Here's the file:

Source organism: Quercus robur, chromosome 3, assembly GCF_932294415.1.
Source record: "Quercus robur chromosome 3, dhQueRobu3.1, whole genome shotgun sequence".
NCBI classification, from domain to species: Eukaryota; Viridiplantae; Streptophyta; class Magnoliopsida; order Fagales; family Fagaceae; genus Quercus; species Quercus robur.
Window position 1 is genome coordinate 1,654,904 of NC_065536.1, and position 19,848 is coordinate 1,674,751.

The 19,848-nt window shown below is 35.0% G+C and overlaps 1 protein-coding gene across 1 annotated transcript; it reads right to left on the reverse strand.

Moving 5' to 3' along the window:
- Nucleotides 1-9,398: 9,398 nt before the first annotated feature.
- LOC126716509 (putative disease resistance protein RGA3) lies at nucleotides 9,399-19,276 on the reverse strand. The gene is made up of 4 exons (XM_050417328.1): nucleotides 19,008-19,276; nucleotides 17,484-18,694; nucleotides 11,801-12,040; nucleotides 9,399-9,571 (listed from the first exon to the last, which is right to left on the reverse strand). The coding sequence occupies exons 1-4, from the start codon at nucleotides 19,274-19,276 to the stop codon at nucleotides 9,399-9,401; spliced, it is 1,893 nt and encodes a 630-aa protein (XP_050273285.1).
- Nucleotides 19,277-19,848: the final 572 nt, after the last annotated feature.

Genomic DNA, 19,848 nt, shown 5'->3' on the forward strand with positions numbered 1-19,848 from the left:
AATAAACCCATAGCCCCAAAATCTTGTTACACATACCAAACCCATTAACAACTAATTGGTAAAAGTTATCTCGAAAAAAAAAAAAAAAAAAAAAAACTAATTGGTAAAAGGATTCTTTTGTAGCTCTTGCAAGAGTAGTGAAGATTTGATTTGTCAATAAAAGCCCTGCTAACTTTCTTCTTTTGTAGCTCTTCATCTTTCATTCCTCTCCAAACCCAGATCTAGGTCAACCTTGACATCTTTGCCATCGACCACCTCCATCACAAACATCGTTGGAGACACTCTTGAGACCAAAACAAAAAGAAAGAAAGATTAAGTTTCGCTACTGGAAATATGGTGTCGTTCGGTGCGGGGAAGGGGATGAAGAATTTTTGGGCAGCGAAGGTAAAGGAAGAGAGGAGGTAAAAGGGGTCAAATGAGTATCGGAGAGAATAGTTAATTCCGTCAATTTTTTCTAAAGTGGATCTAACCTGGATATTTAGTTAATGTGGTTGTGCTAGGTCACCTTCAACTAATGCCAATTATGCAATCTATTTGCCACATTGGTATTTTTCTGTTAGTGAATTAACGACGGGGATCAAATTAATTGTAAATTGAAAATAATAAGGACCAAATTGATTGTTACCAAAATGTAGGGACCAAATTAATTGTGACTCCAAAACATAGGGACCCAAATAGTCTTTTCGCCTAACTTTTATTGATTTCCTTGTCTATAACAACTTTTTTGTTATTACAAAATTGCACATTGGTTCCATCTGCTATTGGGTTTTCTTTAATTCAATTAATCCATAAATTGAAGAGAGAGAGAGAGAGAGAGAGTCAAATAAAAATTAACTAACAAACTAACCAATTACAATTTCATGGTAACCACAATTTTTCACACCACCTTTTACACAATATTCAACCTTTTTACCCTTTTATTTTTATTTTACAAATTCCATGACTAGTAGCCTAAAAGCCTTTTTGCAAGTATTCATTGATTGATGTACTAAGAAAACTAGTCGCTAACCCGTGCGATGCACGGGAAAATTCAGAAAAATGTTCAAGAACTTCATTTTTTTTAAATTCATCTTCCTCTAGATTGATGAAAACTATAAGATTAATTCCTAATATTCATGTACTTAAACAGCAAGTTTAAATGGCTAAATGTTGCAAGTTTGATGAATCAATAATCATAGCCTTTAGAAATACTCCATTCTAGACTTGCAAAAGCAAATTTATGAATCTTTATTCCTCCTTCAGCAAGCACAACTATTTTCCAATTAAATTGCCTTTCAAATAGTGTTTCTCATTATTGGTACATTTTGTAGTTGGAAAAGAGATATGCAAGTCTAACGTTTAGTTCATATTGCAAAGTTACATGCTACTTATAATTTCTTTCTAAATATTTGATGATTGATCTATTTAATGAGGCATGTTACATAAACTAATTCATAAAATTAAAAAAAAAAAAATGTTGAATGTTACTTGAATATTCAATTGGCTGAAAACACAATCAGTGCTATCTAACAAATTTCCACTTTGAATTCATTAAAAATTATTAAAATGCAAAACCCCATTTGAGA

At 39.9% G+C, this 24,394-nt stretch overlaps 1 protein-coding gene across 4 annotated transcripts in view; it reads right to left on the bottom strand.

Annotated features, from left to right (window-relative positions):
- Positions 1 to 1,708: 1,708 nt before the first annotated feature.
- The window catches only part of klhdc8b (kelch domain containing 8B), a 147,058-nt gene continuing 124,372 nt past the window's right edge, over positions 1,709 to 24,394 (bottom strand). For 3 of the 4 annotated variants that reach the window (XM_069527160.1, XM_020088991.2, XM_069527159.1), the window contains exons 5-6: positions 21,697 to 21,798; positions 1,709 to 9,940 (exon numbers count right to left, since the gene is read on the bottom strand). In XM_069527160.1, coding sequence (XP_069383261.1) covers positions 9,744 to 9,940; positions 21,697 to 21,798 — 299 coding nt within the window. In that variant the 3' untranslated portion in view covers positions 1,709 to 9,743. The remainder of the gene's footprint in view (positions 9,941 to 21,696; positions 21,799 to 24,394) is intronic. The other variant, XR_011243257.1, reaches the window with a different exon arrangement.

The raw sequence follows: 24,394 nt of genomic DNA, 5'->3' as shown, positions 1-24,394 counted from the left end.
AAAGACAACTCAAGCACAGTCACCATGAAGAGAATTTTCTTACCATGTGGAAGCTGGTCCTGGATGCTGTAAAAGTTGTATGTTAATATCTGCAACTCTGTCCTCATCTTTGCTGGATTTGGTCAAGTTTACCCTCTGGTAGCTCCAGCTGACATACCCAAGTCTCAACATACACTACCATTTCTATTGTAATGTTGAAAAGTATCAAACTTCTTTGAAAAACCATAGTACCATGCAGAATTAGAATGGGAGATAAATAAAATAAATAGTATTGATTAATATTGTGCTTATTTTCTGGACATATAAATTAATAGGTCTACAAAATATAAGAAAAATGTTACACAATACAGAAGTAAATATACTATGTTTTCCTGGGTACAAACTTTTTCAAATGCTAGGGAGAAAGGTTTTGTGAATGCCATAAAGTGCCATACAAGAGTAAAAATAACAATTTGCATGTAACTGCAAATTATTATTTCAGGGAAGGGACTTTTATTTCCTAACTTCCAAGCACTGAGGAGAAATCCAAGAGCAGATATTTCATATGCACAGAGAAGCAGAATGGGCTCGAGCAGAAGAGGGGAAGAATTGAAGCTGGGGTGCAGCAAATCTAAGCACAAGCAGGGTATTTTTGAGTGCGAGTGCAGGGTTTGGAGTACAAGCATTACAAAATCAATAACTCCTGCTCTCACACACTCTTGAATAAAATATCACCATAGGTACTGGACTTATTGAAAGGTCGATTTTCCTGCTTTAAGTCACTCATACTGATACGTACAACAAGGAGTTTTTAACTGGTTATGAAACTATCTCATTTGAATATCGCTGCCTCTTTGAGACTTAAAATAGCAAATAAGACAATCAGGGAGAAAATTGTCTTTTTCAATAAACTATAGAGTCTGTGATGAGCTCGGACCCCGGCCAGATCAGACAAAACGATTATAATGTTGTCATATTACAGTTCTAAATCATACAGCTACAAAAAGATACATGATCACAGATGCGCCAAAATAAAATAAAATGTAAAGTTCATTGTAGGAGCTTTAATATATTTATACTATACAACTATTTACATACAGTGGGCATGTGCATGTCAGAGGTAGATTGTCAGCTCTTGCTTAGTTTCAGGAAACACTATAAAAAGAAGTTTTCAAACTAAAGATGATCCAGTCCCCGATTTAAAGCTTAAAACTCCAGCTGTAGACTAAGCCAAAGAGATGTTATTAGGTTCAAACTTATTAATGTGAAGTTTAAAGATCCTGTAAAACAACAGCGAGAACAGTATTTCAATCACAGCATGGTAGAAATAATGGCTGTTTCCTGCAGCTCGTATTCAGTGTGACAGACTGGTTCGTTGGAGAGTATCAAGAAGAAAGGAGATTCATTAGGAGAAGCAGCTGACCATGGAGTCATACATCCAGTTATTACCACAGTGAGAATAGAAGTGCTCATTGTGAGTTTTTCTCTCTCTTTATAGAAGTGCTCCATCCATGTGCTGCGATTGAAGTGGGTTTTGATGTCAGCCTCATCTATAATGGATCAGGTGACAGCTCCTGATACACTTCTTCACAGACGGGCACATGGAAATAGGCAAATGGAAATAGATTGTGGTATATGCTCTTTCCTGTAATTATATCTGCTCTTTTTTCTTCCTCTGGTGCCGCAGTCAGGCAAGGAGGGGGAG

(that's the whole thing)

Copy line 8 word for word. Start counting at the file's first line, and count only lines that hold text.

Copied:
- LOC126716509 (putative disease resistance protein RGA3) lies at nucleotides 9,399-19,276 on the reverse strand. The gene is made up of 4 exons (XM_050417328.1): nucleotides 19,008-19,276; nucleotides 17,484-18,694; nucleotides 11,801-12,040; nucleotides 9,399-9,571 (listed from the first exon to the last, which is right to left on the reverse strand). The coding sequence occupies exons 1-4, from the start codon at nucleotides 19,274-19,276 to the stop codon at nucleotides 9,399-9,401; spliced, it is 1,893 nt and encodes a 630-aa protein (XP_050273285.1).